Attorney Nicolas Riley, with Georgetown Law’s Institute for Constitutional Advocacy and Protection, argued it is illegal for the court to dictate how publicly available information is used once it is in the hands of the public.
The case began in May 2019, when the Georgetown institute filed a lawsuit against the administrative judges and two court reporters in Baltimore and Prince George’s County arguing a violation of due process and the First Amendment. The plaintiffs — two journalists, three community organizations and a court advocate — argued that a “controversial” state law enacted in 1981 places unconstitutional limitations on their ability to share raw audio or video of criminal court proceedings, even though the recordings were legally obtained from the court.
For the journalists, Brandon Soderberg and Baynard Woods, that meant fearing they’d be held in contempt of court if they used court-distributed audio and video of Baltimore City Circuit Court proceedings in an upcoming documentary about the police department’s Gun Trace Task Force.
For the community groups — Open Justice Baltimore, Baltimore Action Legal Team and Life After Release — it means potentially breaking the law for sharing criminal court audio online during advocacy events or in podcasts seeking to educate the public and improve court transparency.
In the case of Qiana Johnson, a legal advocate in Prince George’s who founded Life After Release and a courtwatch program, it meant being barred from publishing recordings of herself addressing the court on behalf of criminal defendants.
The lawsuit came after court officials warned the producers of the popular podcast “Serial” that they could be held in contempt of court for broadcasting court proceedings and after the plaintiffs sent multiple letters to the administrative judges in Baltimore and Prince George’s County seeking clarity on the Maryland law. None were answered, the lawsuit alleges.
The state of Maryland filed a motion to dismiss, and U.S. District Judge Richard D. Bennett agreed to throw out the case, writing that the plaintiffs did not make a clear First Amendment argument.
The plaintiffs appealed to the 4th Circuit in March, asking only for a review of the constitutionality of the Maryland statute under the First Amendment and dropped the court reporters from the suit. Amicus briefs were soon filed in support by the Cato Institute, the Floyd Abrams Institute for Freedom of Expression, the Reporters Committee for Freedom of the Press and 23 local and national media organizations, including The Washington Post.
In court Thursday, Riley was joined by Eugene Volokh, a UCLA First Amendment law professor. They argued that, in dismissing the case, the district court was wrong to equate Maryland’s broadcasting law with other broadcasting laws upheld by the other courts. Those laws, Riley argued, involved the broadcasting of material the court had not already released.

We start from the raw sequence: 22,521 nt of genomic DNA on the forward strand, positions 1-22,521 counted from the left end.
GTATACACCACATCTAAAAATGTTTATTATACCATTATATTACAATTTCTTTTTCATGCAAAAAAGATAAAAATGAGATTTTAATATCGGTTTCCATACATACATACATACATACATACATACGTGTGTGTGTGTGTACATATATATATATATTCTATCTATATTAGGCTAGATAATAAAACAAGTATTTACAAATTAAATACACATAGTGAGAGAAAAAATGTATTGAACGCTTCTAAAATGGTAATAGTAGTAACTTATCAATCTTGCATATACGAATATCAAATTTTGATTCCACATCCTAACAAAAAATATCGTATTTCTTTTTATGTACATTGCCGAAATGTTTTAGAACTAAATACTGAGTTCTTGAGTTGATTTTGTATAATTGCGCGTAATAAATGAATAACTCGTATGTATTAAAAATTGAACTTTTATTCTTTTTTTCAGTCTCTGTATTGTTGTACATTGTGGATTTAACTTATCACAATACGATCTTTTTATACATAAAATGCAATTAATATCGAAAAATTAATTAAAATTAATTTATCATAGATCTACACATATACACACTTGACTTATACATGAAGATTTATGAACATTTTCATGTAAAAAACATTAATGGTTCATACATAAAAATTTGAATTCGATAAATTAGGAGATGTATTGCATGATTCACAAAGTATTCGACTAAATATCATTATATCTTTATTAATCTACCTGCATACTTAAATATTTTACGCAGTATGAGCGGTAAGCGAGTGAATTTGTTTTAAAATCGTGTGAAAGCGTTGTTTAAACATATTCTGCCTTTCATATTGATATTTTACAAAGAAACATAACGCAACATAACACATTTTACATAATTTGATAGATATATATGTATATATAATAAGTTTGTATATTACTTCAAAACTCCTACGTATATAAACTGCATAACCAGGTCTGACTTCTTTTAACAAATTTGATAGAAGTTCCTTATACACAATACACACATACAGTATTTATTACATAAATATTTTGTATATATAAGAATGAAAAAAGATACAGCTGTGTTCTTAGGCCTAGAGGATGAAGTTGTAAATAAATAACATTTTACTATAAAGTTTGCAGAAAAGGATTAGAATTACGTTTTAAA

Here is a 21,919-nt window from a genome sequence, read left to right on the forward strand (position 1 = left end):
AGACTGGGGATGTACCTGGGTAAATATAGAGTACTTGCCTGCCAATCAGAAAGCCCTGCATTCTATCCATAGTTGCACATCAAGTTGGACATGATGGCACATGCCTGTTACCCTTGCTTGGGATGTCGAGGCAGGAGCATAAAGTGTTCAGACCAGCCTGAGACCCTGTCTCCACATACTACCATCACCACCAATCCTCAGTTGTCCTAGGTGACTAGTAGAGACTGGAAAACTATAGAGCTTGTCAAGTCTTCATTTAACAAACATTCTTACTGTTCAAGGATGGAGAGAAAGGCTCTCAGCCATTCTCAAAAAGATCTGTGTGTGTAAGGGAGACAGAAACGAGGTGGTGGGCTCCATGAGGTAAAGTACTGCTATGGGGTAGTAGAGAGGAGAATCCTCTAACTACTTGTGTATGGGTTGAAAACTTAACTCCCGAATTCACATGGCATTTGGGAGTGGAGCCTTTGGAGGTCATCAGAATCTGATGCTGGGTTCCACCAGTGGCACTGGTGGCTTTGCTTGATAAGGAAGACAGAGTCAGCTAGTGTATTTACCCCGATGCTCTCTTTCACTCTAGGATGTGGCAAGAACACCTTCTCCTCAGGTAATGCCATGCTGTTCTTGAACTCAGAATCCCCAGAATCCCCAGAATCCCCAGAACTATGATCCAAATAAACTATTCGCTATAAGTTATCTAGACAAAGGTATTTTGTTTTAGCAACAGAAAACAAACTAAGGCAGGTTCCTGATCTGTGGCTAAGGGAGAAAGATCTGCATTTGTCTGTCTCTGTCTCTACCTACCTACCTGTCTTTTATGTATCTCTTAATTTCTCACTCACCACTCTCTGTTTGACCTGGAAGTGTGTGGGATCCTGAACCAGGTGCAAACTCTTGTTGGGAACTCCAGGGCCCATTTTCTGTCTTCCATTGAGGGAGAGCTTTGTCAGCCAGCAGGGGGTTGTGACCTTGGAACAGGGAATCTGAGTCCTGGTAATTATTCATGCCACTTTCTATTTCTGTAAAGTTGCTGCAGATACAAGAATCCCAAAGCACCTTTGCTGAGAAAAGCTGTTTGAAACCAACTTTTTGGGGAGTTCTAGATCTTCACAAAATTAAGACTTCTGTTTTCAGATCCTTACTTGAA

Maryland’s law, however, tries to regulate the publication of information legally released by the court and already in the public sphere. It does not make clear the distinction between a member of the public live-recording a hearing and a member of the public broadcasting a recording made by the court and released with its permission.
The state’s argument in upholding the statute has been that journalists, community organizers and members of the public do not need the audio or video recordings because they have the written transcripts, which they can use to produce their own reenactment or voice-over.
The plaintiffs’ attorneys argued in court documents and on Thursday that this option was not sufficient. Hearing the “tone, inflection, emotion and pauses” in a court participant’s voice can be just as critical to understanding a court proceeding as dissecting the words they spoke, Riley told the panel.
Much of the state’s argument, made by Maryland Solicitor General Steven Sullivan, hinged on a 2008 study by the Maryland judiciary that cited data from decades prior showing that media coverage of criminal proceedings can influence the behavior of court participants, including testifying witnesses.
Sullivan told the panel of judges that even the knowledge that their words could later be the “subject of the next successful podcast” could make witnesses “think twice” about testifying at trial.
The Internet, he argued, makes it even more critical to uphold the broadcasting limitations.
The judges on the panel — Robert King, Pamela Harris and Allison Rushing — are expected to issue a ruling within the coming months.